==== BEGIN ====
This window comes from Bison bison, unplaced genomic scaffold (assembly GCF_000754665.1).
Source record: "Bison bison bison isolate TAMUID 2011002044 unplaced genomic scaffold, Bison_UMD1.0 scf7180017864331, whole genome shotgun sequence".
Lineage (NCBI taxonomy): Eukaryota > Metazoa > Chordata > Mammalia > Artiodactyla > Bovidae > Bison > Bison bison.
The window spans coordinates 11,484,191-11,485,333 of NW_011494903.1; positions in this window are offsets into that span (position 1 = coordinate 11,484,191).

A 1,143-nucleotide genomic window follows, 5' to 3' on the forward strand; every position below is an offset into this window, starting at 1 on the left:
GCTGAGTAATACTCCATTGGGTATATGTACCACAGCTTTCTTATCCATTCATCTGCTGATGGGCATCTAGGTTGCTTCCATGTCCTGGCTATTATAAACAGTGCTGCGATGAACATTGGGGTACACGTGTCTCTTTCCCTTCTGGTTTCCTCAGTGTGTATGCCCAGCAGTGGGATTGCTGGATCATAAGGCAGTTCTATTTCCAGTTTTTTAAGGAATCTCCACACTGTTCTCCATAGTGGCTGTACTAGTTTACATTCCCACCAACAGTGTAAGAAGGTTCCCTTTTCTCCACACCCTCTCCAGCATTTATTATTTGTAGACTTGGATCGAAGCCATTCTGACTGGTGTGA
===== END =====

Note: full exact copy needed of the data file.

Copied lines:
This window comes from Bison bison, unplaced genomic scaffold (assembly GCF_000754665.1).
Source record: "Bison bison bison isolate TAMUID 2011002044 unplaced genomic scaffold, Bison_UMD1.0 scf7180017864331, whole genome shotgun sequence".
Lineage (NCBI taxonomy): Eukaryota > Metazoa > Chordata > Mammalia > Artiodactyla > Bovidae > Bison > Bison bison.
The window spans coordinates 11,484,191-11,485,333 of NW_011494903.1; positions in this window are offsets into that span (position 1 = coordinate 11,484,191).

A 1,143-nucleotide genomic window follows, 5' to 3' on the forward strand; every position below is an offset into this window, starting at 1 on the left:
GCTGAGTAATACTCCATTGGGTATATGTACCACAGCTTTCTTATCCATTCATCTGCTGATGGGCATCTAGGTTGCTTCCATGTCCTGGCTATTATAAACAGTGCTGCGATGAACATTGGGGTACACGTGTCTCTTTCCCTTCTGGTTTCCTCAGTGTGTATGCCCAGCAGTGGGATTGCTGGATCATAAGGCAGTTCTATTTCCAGTTTTTTAAGGAATCTCCACACTGTTCTCCATAGTGGCTGTACTAGTTTACATTCCCACCAACAGTGTAAGAAGGTTCCCTTTTCTCCACACCCTCTCCAGCATTTATTATTTGTAGACTTGGATCGAAGCCATTCTGACTGGTGTGA